A common question that every entrepreneur has regarding driving visitors to his or her website is whether they should use search-engine optimization or pay-per-click advertising. These are two of the most effective traffic sources and each has pros and cons that need to be considered.

SEO (search engine optimization) is “The process of maximizing the number of visitors to a particular website by ensuring that the site appears high on the list of results returned by a search engine,” according to The Oxford Dictionary. These search results are often referred to as “organic results,” meaning they are the natural (unpaid) results that the search engine displays.

Related: How Local SEO Works and Why It Matters for Small Businesses

Pros

  • Credibility and exposure: Holding a top organic (unpaid) search result not only provides a lot of exposure but it is also often viewed as being more credible by some consumers as it was not paid for.
  • ROI potential: Unpaid search results will generally receive more clicks than paid ads. With more visibility comes more clicks, conversions, revenue and ultimately a solid return on investment.
  • Visibility across multiple search engines: High quality SEO can reward you with visibility on multiple search engines, such as Google, Yahoo and Bing (as well as many others).

Cons

  • Results are not instant: SEO can take several months to produce, although when done correctly it can result in consistent high-quality traffic and a nice ROI.
  • Competition: Some industries and keywords have very stiff competition and you might be trying to fight a difficult uphill battle against companies with very deep pockets and resources. Nobody starts a SEO campaign or hires a firm with the intention of going after the number-18 position -- everyone wants that coveted number-one spot.
  • Vulnerable to updates: An search engine algorithm update or a new algorithm release can really disrupt the search results, dropping rankings and causing months of work and money to be flushed down the toilet.

PPC (pay-per-click) Marketing is “a business model whereby a company that has placed an advertisement on a website pays a sum of money to the host website when a user clicks on to the advertisement,” according to Oxford. PPC is also often referred to as paid search marketing.

Related: 9 Mistakes Killing the Success of Your Pay-Per-Click Advertising

Pros

  • Instant traffic: You can have ads on the top of search results almost immediately after setting up a campaign.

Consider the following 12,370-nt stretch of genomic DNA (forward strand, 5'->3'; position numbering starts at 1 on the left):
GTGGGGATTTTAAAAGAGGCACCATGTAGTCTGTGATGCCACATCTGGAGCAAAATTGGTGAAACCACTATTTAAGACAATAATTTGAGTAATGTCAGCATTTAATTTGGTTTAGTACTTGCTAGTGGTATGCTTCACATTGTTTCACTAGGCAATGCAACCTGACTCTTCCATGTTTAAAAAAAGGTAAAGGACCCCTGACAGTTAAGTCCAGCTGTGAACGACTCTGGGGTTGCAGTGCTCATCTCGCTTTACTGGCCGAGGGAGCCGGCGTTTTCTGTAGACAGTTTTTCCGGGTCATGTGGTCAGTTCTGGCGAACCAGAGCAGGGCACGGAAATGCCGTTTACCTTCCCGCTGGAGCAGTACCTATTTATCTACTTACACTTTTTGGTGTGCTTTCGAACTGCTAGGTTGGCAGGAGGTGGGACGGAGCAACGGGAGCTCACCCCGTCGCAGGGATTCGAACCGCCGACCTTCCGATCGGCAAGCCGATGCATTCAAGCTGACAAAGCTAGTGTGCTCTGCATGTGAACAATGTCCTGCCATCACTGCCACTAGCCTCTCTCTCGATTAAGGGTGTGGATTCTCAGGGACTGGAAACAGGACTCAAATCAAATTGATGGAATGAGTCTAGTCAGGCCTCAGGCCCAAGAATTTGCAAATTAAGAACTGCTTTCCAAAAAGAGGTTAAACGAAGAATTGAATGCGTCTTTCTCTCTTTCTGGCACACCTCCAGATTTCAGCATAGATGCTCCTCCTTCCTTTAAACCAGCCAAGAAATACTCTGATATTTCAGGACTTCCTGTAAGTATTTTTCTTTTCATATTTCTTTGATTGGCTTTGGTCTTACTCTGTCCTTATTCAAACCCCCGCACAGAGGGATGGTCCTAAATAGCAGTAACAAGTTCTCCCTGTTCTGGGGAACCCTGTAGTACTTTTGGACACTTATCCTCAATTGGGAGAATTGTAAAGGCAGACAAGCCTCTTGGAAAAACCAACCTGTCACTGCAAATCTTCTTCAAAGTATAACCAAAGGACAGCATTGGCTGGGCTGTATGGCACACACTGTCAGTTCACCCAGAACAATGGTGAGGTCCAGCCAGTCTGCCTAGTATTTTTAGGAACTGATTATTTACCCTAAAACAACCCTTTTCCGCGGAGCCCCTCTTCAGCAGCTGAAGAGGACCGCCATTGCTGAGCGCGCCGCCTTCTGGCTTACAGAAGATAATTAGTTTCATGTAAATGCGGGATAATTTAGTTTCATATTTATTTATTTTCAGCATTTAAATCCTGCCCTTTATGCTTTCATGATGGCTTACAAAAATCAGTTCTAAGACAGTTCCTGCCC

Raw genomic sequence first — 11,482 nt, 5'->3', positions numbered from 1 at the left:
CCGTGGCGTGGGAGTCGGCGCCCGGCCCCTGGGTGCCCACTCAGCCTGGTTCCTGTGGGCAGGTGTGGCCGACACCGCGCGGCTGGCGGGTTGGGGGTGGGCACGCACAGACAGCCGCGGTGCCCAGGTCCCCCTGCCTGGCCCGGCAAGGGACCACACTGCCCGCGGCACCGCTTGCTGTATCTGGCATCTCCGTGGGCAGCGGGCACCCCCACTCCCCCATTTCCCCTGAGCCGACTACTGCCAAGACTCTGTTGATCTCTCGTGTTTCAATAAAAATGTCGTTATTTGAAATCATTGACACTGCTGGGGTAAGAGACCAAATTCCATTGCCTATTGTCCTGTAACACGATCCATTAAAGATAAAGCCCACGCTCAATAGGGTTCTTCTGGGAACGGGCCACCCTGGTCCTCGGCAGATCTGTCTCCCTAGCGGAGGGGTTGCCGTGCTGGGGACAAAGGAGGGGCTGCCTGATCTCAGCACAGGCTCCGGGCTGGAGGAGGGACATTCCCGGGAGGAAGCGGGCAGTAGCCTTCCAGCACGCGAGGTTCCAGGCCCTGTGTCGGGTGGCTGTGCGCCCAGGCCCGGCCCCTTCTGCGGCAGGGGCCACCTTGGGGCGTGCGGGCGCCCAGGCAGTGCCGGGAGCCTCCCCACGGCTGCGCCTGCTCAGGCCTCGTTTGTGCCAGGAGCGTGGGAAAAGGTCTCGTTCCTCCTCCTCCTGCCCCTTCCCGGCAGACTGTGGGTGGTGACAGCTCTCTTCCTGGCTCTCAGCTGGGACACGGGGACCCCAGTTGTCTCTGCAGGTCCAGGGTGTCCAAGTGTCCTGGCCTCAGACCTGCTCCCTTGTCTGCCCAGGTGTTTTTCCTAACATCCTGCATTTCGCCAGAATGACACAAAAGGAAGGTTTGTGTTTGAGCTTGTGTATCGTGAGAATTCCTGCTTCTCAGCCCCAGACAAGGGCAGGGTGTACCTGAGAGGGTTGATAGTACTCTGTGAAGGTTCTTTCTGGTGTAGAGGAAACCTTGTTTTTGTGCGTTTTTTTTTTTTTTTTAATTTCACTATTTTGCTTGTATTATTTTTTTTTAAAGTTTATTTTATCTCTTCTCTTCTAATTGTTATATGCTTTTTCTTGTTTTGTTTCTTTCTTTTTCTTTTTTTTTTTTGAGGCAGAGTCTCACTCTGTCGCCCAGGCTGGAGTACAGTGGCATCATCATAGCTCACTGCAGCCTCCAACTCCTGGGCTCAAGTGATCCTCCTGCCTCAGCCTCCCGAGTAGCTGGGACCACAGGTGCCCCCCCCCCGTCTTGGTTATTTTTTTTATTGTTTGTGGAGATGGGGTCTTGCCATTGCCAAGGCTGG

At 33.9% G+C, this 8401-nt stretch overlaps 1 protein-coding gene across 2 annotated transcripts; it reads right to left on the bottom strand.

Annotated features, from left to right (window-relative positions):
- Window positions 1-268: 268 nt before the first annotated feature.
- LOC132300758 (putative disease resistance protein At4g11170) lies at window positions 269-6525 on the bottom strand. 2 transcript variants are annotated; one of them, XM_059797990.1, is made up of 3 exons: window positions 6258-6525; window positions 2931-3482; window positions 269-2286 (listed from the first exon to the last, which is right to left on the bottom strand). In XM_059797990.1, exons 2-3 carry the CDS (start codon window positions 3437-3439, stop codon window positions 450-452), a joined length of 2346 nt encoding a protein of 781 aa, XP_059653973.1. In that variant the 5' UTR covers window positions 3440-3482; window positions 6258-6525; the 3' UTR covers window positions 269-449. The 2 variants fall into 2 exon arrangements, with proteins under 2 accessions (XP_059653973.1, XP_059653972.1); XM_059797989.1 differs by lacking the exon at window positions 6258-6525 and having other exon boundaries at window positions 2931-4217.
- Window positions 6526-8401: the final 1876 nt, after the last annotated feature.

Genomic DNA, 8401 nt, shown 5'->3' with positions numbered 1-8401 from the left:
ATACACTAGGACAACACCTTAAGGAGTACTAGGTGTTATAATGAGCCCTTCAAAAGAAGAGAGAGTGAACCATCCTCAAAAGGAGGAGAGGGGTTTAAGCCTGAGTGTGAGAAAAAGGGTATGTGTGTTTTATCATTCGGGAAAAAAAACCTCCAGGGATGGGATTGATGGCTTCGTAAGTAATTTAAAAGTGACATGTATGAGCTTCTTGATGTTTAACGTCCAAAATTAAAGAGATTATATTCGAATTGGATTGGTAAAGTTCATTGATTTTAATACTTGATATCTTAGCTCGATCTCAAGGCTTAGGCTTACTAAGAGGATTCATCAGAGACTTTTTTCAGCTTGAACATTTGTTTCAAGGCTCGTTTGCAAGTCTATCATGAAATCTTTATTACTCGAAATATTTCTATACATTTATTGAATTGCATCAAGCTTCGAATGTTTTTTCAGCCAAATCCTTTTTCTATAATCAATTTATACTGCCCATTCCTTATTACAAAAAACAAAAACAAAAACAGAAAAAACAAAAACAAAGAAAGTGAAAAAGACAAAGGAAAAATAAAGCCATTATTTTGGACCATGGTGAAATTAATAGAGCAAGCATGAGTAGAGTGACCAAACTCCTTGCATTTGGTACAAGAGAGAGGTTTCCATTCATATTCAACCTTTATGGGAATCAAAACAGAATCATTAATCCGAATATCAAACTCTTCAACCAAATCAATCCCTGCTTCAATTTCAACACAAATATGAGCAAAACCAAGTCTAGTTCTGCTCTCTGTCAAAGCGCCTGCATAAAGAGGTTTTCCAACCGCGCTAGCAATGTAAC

• Complete control: You are in full control of your ad copy, the keywords that will trigger your ad and the destination webpage that the visitor is sent to once they click your ad.
  • No updates to worry about: Your paid search ads are not affected like the natural (unpaid) results are when search engines refresh or roll out new algorithm updates.
  • Brand domination: Pay-per-click ads allow you to occupy more space in the search results when your website appears both in the natural results and the paid results.
  • Targeting options: You can target your ideal customers by selecting the geographical locations your ads will be shown in, and some platforms also allow you to target age and gender.

Cons

  • Expense: PPC can be very costly if the campaign is not set up properly, and it can result in a depleted budget with little to nothing to show from it.
  • Requires extensive testing: Pay-per-click advertising requires a lot of learning and real world experience, hence the reason many companies turn to digital marketing agencies to handle their pay-per-click management.
  • Needs constant optimizing: This is not a “set-it-and-forget-it” solution, as pay-per-click campaigns require constant optimizing and testing to keep the ads performing well.

PPC can produce immediate results at a premium cost, and if you are willing to spend the money you can dominate the top paid search results. SEO can deliver a solid ROI, although algorithm updates can crash the party at any time.

Still wondering whether SEO or PPC is the right choice for your business? A combination of both can really work well together, but it really comes down to your available budget and goals.

Related: Turn Your Website Into a Lead-Generating Machine